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Technology can improve road safety

30 November 2020

DESPITE MORE than 50 years of drink drive campaigns, road traffic accidents caused by driving after consuming alcohol are showing a rise in numbers.

When the preliminary Department of Transport figures for 2018 were released in August 2020, they showed that the total number of crashes, where at least one driver was over the alcohol limit, rose by 3% on the previous year to 5,890, an average of around 16 crashes a day. The figures also showed that 23 people are killed or injured as a result of drink driving in the UK every day!

These statistics highlight that we have a significant road safety issue which has personal, economic and societal impact for both individual and commercial road users. As a result, following the publication of the figures, we carried out some research with YouGov. Our objective was to understand Public attitudes to drink driving, and also to the use of technology to help prevent a further increase in drink driving related accidents.

The respondents in the research sample all had a full driving licence and consume alcohol, and when asked about their attitude to drinking and driving, the findings showed that more than half of these respondents would drive after consuming alcohol. Although, interestingly, this figure reduces after more than one drink, with only 14% saying they would drive after consuming two drinks and just 2% after consuming three or more.

The YouGov findings also indicated that men are more likely than women to drive after consuming alcohol – less than half of female respondents (47%) said they would drive after one drink, compared with 62% of male respondents.

As one in nine drink drive convictions occur ‘the morning after’, we were keen to understand the attitude to driving the morning after consuming three or more alcoholic drinks. Just over a third of respondents (35%) would drive as normal but again women are less likely to drive the next morning, 27% of women compared with 43% of men would drive as normal. 

Devices are fitted into a vehicle and require the driver to take a breathlyser test before the engine will start

This research precedes the publication of a PACTS (Parliamentary Advisory Council for Transport Safety) study which is part of the Government’s assessment of interlocks. The devices are fitted into a vehicle and require the driver to take a breathlyser test before the engine will start. There are mechanisms available to prevent circumvention of the system and when installed mean that if a driver is over the limit, they will not be able to drive their vehicle.

The PACTS study, which is due to be published before the end of 2020, has investigated the feasibility of using this technology as part of drink drive offender rehabilitation programme and will draw on existing research, experience and expertise from countries around the globe where interlocks are required as part of offender programmes.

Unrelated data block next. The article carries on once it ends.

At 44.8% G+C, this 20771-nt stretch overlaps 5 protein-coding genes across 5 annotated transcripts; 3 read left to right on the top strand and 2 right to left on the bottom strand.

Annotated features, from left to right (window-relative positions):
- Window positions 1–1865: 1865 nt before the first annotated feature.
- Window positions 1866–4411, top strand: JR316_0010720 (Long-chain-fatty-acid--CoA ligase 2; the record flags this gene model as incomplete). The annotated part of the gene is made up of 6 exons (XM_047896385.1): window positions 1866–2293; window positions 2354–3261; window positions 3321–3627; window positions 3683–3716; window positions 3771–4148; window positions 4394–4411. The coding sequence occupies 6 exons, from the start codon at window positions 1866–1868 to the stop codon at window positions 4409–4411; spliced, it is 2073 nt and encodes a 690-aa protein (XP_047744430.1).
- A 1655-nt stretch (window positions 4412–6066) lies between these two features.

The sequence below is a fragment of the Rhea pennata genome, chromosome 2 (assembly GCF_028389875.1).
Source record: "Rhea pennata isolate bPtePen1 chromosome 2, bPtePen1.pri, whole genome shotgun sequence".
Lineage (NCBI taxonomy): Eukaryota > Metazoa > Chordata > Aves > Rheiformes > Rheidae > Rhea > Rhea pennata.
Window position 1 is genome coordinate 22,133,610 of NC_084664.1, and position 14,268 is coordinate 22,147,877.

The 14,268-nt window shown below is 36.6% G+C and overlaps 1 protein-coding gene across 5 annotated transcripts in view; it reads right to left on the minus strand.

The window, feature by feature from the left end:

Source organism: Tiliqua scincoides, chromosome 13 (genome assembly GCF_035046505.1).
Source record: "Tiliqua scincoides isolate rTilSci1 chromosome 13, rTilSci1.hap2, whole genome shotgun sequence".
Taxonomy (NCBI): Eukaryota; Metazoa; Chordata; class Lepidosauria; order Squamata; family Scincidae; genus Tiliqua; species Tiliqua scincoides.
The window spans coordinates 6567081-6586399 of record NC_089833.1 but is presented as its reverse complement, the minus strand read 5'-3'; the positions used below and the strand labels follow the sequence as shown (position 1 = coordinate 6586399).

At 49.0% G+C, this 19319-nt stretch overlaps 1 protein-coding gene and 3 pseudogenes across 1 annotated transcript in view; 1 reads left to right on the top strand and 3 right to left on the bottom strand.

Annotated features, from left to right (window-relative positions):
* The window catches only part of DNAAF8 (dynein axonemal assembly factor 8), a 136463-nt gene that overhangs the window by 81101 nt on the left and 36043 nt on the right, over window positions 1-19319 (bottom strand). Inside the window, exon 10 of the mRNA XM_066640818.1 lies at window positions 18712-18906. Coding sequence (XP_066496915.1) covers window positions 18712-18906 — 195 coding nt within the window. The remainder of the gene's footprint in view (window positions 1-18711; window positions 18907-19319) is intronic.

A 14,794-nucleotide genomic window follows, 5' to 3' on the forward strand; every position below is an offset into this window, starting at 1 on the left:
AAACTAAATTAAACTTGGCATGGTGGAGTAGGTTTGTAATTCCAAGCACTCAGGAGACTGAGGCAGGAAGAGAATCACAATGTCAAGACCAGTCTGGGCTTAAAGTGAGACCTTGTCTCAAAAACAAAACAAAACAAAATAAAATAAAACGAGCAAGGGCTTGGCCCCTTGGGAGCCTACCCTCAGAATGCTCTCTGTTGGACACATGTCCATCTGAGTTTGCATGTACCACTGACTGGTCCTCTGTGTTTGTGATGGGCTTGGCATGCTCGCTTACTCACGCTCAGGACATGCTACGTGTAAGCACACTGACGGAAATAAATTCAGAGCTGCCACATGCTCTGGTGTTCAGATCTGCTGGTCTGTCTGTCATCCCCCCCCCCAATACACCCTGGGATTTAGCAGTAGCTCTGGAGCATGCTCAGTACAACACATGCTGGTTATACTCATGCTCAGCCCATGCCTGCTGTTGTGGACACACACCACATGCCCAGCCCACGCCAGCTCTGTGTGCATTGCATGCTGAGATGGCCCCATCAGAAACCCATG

Offender rehabilitation programmes been operating in countries such as Australia, America and parts of Europe for many years and the data gathered demonstrates that use of interlocks in a rehabilitation programme can be effective. In America, the evidence suggests that interlock devices have prevented 3 million journeys where drink would have impaired the driver. Closer to home, a study carried out in Sweden showed an 80% reduction in RTAs among those who opt for the rehabilitation programme in the five years after taking part, compared with the five years before. While in Holland, a research paper published earlier this year showed that only 4% of those on the programme reoffended in the two years after the programme was completed, compared with 8% in the control group, a finding which is statistically relevant.

So what do the UK Public feel about the use of interlock technology and the introduction of rehabilitiaton programmes? The findings of the YouGov research showed that four in five respondents (82%) support the introduction of interlock devices for vehicles which transport large volumes of passengers, for example buses, coaches and school tranport, as a safety mechanism. There was a higher level of support for this among women, with 57% strongly supporting the step compared with 49% of men. However the support was strongest among respondents with children (51%) with 67% of those with three or more children under 18 in their household strongly supporting this kind of initiative. 

When it comes to drink drive offender programmes, there is public support for repeat offenders to have interlock devices fitted before their driving licence is returned (83%) and for first time offenders (56%).

We must wait a few more weeks before we learn the result of the PACTS study but the research indicates that the use of interlocks for drink drive offenders has broad support from the General Public. If the PACTS report is in agreement, the next step would be a trial of the technology.

This article was provided to BSIF by BSIF Member Graham Hurst, Marketing Manager Impairment, Draeger Safety UK Research

Respondents had a full driving licence and consumer alcohol (a sample of 1336 adults). All figures, unless otherwise stated, are from YouGov Plc. The total sample size was 2162 adults. Fieldwork was undertaken between 18th - 21st September 2020. The survey was carried out online. The figures have been weighted and are representative of all GB adults (aged 18+).

https://www.bsif.co.uk/

 
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